La Jolla Centenarian: Retired physicist Ken Watson celebrates a century of having fun

Centenarian Ken Watson has pursued physics and photography and has always had fun.
(Delle Willett)

Ken Watson, who is approaching his 100th birthday Tuesday, Sept. 7, has helped advise presidents, had close brushes with famed physicists J. Robert Oppenheimer and Edward Teller and directed a lab at the Scripps Institution of Oceanography.

He’s also dedicated his retirement to pursuing his passions, and he advises those looking for longevity to “have fun doing what you’re doing.”

Watson, a resident of the retirement community Vi at La Jolla Village, is celebrating his first century Sunday, Sept. 5, with a small party of family and friends at the Grande Colonial Hotel on Prospect Street in La Jolla.

Ahead of the big day, he answered questions from the La Jolla Light about his career as a physicist, which began with undergraduate degrees in physics and electrical engineering from Iowa State College and a Ph.D. in physics from the University of Iowa.

In the late 1940s, Watson was invited to a summer program for postdoctoral studies with Oppenheimer, known for his involvement in the development of the atomic bomb.

Watson said he didn’t work at the Los Alamos Laboratory where Oppenheimer served as director during World War II, but he visited it while participating in the summer program, during which Watson studied particle physics.

Oppenheimer then recommended Watson to Teller, who was instrumental in the design of the hydrogen bomb, for a postdoctoral study at UC Berkeley.

“[Teller] brought me there,” Watson said, “but I didn’t actually work with him.”

Watson worked on projects involving “detailed calculations on electromagnetic phenomena,” before “nuclear physics began to be interesting,” he said.

“That was a much messier subject,” he said. “We all worked in nuclear physics for a while.”

Watson said he was “very fortunate” to be able to work in Oppenheimer and Teller’s spheres.

Later, Watson said, he had “a White House pass through the Eisenhower, Kennedy [and] Johnson era,” serving on the President’s Science Advisory Strategic Military Panel.

He advised President John F. Kennedy on the Apollo space missions, flying from Berkeley to Washington, D.C., weekly on propeller planes. “That’s a long haul overnight,” he said.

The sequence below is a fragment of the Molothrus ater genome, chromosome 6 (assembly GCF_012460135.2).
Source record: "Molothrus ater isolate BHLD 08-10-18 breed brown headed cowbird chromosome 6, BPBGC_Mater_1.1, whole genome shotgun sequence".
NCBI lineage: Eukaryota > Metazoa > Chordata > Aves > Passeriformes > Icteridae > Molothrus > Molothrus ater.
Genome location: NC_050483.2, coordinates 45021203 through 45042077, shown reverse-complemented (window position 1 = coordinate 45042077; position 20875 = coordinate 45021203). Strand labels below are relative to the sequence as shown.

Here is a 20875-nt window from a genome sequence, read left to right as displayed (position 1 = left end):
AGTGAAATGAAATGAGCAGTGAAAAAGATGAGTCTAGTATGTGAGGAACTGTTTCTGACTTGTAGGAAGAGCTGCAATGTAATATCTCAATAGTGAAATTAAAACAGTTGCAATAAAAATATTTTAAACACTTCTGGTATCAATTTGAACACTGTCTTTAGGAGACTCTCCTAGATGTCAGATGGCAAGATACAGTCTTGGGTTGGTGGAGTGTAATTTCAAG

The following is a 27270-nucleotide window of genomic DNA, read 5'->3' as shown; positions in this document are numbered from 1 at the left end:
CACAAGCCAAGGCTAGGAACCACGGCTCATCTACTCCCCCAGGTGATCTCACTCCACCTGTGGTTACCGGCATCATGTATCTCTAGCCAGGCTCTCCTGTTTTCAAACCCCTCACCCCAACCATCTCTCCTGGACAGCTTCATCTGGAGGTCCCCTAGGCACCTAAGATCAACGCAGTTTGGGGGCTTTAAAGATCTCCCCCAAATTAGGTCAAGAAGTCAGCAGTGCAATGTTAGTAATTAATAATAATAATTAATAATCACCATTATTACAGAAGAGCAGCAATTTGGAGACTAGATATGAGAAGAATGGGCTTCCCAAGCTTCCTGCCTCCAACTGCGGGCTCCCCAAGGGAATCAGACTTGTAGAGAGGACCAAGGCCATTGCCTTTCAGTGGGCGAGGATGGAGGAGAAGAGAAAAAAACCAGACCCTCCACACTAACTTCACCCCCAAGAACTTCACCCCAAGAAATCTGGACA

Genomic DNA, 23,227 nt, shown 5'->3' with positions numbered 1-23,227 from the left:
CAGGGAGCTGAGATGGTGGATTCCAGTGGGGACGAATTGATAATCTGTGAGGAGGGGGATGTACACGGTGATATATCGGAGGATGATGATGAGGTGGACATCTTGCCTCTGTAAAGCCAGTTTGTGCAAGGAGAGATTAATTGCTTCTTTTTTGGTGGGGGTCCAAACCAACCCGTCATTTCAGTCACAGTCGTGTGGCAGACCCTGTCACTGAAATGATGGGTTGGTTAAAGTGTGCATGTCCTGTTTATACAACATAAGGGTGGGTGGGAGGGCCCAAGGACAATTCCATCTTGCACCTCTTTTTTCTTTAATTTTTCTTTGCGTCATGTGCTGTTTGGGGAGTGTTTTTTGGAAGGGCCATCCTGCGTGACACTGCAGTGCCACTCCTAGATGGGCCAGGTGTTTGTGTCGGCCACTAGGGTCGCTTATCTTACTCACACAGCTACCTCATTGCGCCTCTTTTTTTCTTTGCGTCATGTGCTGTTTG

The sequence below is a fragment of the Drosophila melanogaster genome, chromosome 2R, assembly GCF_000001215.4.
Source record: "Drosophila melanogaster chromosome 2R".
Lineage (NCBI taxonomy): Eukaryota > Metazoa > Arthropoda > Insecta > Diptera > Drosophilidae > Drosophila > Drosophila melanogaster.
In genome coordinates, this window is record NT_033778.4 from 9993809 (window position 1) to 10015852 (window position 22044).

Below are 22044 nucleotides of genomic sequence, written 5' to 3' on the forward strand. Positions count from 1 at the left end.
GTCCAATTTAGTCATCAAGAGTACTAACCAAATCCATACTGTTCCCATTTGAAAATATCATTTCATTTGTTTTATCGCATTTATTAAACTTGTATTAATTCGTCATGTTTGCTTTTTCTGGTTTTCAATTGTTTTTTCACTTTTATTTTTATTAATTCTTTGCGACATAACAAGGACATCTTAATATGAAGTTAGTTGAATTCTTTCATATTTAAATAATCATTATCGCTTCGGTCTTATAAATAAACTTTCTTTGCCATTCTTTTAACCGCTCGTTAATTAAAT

In 1981, Watson transferred to UC San Diego, where he directed the Marine Physical Laboratory at Scripps Oceanography in La Jolla until his retirement in 1991, though it would be another decade before he left his office and lab work entirely.

Watson began to look for hobbies beyond physics and boating, which had taken up the bulk of his time before retirement.

“I started writing [computer] games, board games, shooting games and so forth,” he said.

He also took up photography and videography, he said. “I started doing animations, making up stories and making movies” at a time when “there was a big transition from film to digital photography.”

After Watson’s wife, Elaine, died in 2013 after 68 years of marriage, he met Faye Girsh, also a Vi resident and a board member of the Hemlock Society of San Diego, an organization that supports and raises awareness for right-to-die efforts.

Girsh, who founded the San Diego chapter of the Hemlock Society in 1987, asked Watson to join the board to lend his videography skills to record the organization’s meetings.

“I’m sympathetic” to Hemlock’s mission, Watson said. “The threat of suffering when you die troubles a lot of people. I think the principal thing is information to help people who have questions, and then to bring a little bit of comfort knowing that there are options for avoiding a very painful end.”

He said the past decade has been his most memorable one because of his involvement with Hemlock and his traveling with Girsh to places such as Indonesia, Quebec and New Orleans.

“It’s probably the happiest time of my life,” he said.

Watson, who has one son in Sedona, Ariz., and another in San Diego, along with two grandchildren and two great-grandchildren, all of whom live in San Diego, said no matter what he’s done, “it’s always been fun. That makes a huge difference.”

La Jolla Centenarians is an occasional series in the Light. If you know a La Jollan who is or is about to be at least 100 years old, email